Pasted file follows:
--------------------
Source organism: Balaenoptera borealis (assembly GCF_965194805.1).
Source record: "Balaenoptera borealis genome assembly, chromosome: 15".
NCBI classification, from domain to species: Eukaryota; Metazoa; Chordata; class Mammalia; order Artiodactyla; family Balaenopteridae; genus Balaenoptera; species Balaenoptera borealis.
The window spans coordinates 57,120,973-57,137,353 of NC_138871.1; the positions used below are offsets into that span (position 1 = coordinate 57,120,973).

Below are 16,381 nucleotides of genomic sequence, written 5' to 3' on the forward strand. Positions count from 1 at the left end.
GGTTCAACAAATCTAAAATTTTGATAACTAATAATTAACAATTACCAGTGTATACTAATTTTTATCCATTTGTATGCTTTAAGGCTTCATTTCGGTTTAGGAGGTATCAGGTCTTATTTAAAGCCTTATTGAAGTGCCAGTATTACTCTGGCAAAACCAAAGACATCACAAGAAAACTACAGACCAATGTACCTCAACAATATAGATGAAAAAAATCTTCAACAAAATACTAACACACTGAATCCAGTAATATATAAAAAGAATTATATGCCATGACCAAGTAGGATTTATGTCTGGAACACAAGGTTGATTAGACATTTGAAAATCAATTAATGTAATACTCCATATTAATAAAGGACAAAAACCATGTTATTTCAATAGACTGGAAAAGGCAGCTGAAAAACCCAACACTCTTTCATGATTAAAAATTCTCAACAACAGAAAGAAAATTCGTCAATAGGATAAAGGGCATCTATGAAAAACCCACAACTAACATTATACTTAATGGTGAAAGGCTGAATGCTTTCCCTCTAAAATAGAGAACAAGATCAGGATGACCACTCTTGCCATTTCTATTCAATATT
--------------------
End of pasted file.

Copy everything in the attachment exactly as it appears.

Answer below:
Source organism: Balaenoptera borealis (assembly GCF_965194805.1).
Source record: "Balaenoptera borealis genome assembly, chromosome: 15".
NCBI classification, from domain to species: Eukaryota; Metazoa; Chordata; class Mammalia; order Artiodactyla; family Balaenopteridae; genus Balaenoptera; species Balaenoptera borealis.
The window spans coordinates 57,120,973-57,137,353 of NC_138871.1; the positions used below are offsets into that span (position 1 = coordinate 57,120,973).

Below are 16,381 nucleotides of genomic sequence, written 5' to 3' on the forward strand. Positions count from 1 at the left end.
GGTTCAACAAATCTAAAATTTTGATAACTAATAATTAACAATTACCAGTGTATACTAATTTTTATCCATTTGTATGCTTTAAGGCTTCATTTCGGTTTAGGAGGTATCAGGTCTTATTTAAAGCCTTATTGAAGTGCCAGTATTACTCTGGCAAAACCAAAGACATCACAAGAAAACTACAGACCAATGTACCTCAACAATATAGATGAAAAAAATCTTCAACAAAATACTAACACACTGAATCCAGTAATATATAAAAAGAATTATATGCCATGACCAAGTAGGATTTATGTCTGGAACACAAGGTTGATTAGACATTTGAAAATCAATTAATGTAATACTCCATATTAATAAAGGACAAAAACCATGTTATTTCAATAGACTGGAAAAGGCAGCTGAAAAACCCAACACTCTTTCATGATTAAAAATTCTCAACAACAGAAAGAAAATTCGTCAATAGGATAAAGGGCATCTATGAAAAACCCACAACTAACATTATACTTAATGGTGAAAGGCTGAATGCTTTCCCTCTAAAATAGAGAACAAGATCAGGATGACCACTCTTGCCATTTCTATTCAATATT